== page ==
The government has been committing atrocities to these states for decades. The summary executions, conscription of child soldiers, systematic rape, the mass destruction of property — the Rohingya conflict is nothing new. The ethnic groups fighting back and attacking the government is nothing new. Sometimes it is in response for some new form of oppression, sometimes it is self-defense, and sometimes it is just born from the complex struggles and conflict brought about by generations of war.

The sheer amount of human rights abuses the government has committed in the last 70 years is staggering — so much so that much of the world has since drifted their gaze to other conflicts in other regions.

Over 200,000 Karen (a group in the east, in Kayah, Tanintharyi and Kayin states) were driven from their homes in 2006, many suffering the same fate the Rohingya face today — this is a conservative estimate.

In 2002, many of the Shan fled to Thailand as their homes were burned by the Burmese government. What did the Burmese do when they made camp in Thailand? They shelled the refugee camp/border town called Mae Sai.

The Burmese signed a ceasefire with the Kachin in 1994, but they simply used the ceasefire to take advantage of a people at their mercy. They built infrastructure under the banner of peace, but continued conscripting men, women and children into forced labor, using systematic rape along with other atrocities to keep the people under their thumb. There are fears that they are employing the same strategy with the Karen today.

The government has frequently employed the “divide and conquer” strategy, pitting the Wa military against the Shan, leaving them to fight each other and stay weak entirely.

The Burmese military continues its violence towards the ethnic groups that, if considering two like the Karen and the Rohingya, often have nothing to do with one another. Now that they are taking controversy regarding a Muslim target, they have found that it is easier for the West to swallow their propaganda if they use descriptions like “Islamic extremists.”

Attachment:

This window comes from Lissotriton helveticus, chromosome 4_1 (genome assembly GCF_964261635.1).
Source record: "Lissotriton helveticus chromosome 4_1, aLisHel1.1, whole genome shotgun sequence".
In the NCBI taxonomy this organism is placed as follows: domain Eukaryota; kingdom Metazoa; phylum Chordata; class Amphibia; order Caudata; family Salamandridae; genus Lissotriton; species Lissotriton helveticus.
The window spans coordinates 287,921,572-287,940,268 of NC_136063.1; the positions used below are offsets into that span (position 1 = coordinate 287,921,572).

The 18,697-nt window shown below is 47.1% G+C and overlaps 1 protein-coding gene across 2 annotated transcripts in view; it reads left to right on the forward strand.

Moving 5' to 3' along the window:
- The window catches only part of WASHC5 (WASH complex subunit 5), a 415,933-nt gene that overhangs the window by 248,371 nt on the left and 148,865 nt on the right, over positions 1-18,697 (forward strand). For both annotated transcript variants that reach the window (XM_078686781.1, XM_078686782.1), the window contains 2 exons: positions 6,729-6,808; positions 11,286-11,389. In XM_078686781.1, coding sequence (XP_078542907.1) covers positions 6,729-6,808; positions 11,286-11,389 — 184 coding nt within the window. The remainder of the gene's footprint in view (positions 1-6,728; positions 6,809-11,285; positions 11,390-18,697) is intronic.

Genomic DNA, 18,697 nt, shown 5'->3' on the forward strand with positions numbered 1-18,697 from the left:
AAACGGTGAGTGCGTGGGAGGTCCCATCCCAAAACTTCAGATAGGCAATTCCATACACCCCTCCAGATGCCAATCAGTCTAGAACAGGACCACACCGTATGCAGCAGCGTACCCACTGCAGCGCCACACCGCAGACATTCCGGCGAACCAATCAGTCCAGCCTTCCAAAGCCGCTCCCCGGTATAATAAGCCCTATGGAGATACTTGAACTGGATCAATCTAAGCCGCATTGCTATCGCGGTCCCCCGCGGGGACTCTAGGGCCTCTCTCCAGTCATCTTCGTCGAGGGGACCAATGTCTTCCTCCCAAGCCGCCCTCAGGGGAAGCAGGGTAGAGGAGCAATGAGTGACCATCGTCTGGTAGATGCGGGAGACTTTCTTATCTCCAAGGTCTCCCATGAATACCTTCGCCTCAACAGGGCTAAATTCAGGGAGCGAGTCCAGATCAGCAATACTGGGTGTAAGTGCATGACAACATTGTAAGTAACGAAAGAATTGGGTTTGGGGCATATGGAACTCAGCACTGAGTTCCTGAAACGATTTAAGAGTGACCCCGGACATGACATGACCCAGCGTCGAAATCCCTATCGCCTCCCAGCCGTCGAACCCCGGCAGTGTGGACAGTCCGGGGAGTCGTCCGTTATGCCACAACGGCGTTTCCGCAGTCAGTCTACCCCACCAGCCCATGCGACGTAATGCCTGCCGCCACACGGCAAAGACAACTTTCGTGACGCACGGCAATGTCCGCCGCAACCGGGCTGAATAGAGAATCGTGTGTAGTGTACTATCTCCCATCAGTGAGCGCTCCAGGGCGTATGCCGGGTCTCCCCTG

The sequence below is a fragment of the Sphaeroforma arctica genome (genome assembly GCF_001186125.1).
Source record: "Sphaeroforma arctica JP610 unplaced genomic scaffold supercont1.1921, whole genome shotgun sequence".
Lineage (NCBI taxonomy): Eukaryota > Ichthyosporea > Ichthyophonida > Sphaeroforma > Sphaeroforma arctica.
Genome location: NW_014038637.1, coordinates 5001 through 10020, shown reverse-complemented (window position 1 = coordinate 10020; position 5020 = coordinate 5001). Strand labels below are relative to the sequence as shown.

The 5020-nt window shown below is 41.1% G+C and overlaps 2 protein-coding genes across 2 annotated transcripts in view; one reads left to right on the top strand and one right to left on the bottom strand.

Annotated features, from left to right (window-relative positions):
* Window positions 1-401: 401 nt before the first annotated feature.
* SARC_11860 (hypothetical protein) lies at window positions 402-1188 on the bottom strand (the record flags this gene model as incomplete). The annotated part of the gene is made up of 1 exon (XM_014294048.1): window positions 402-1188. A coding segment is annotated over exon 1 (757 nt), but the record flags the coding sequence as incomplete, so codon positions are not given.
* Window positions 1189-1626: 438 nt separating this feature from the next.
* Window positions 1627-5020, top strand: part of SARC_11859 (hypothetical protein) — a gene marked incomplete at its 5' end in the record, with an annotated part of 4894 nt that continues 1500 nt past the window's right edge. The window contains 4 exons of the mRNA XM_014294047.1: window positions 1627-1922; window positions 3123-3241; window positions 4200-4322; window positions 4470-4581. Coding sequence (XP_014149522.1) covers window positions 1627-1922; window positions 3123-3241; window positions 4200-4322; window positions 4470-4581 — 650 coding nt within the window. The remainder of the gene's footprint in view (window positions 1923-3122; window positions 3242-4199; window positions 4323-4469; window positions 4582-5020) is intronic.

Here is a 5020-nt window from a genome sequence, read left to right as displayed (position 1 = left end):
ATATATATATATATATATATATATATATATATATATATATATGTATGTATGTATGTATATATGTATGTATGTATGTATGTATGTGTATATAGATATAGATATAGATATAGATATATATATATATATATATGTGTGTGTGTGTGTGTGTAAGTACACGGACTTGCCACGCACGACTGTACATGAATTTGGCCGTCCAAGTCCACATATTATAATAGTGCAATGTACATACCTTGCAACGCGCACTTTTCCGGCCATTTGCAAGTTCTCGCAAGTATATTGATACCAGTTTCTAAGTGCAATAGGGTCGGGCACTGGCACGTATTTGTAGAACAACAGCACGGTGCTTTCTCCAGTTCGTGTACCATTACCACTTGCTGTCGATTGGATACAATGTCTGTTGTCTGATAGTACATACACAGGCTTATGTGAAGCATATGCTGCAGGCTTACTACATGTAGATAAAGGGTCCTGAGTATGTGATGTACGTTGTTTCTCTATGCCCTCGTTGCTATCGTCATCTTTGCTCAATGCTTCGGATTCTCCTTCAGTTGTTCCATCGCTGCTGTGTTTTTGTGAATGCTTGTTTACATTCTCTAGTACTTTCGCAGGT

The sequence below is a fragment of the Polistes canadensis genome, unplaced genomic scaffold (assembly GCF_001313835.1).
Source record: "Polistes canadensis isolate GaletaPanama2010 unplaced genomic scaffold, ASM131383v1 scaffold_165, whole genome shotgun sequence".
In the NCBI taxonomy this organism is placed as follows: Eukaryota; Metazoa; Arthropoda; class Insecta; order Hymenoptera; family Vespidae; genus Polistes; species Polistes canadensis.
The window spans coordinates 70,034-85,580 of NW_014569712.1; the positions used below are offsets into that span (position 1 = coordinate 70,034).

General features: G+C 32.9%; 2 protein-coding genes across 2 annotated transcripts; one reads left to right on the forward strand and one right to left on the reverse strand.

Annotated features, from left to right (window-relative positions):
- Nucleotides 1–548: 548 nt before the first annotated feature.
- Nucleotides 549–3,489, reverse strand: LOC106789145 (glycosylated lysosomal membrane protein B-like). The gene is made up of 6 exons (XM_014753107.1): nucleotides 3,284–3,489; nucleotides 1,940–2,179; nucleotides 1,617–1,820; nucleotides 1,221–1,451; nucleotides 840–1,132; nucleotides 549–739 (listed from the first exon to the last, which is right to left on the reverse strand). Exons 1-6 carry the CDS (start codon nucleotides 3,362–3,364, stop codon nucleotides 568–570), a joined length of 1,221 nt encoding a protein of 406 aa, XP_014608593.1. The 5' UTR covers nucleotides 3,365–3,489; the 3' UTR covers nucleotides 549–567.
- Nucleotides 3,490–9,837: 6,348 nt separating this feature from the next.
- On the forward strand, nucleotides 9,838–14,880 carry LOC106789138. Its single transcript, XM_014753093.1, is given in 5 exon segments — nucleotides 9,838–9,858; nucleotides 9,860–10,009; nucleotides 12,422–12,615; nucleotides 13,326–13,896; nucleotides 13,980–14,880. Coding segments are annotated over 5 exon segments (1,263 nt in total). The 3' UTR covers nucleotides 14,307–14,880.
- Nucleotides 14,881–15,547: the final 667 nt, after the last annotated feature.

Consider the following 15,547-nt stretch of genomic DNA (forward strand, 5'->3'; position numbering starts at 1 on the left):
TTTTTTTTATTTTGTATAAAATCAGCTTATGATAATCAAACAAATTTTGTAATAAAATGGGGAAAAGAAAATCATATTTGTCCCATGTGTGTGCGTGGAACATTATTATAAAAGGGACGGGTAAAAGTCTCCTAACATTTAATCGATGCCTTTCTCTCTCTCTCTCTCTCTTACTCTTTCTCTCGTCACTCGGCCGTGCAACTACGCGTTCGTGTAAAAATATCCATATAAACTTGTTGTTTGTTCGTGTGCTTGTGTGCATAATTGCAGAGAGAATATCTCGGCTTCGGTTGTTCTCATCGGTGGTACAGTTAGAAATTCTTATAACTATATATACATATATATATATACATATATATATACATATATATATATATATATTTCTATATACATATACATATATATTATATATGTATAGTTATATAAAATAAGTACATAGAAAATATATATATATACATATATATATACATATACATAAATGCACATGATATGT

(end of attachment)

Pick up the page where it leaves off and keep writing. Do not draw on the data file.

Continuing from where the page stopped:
The media outlets presenting these arguments are heavily regulated by Burmese law. News providers can face up to 15 years in prison if they commit “any act detrimental to the security of the State or prevalence of law and order or community peace and tranquility or national solidarity or national economy or national culture,” or if they are caught “receiving or sending and distributing any information relating to secrets of the security of the State or prevalence of law and order or community peace and tranquility or national solidarity or national economy or national culture.”

You can see the ambiguous language here, purposefully vague to suit the needs of the government. Their current need includes garnering more positive attention from abroad — waging a fictitious “war on terror” in their own borders has proved somewhat fruitful to those who would fail to do any supplementary research.

Burma/Myanmar violence: From the Rohingya to the Kachin

Read Next: Burma/Myanmar violence: From the Rohingya to the Kachin

In this Tuesday, Nov. 28, 2017, photo, Shafir Rahman, 50, describes how he saw a soldier hammering a four-inch nail into the side of a man’s head with a rifle butt during and interview with The Associated Press in his tent in Jamtoli refugee camp in Bangladesh. More than 650,000 Rohingya Muslims have fled to Bangladesh from Myanmar since August, and many have brought with them stories of atrocities committed by security forces in Myanmar, including an Aug. 27 army massacre that reportedly took place in the village of Maung Nu. (AP Photo/Wong Maye-E)


Featured image courtesy of the Associated Press.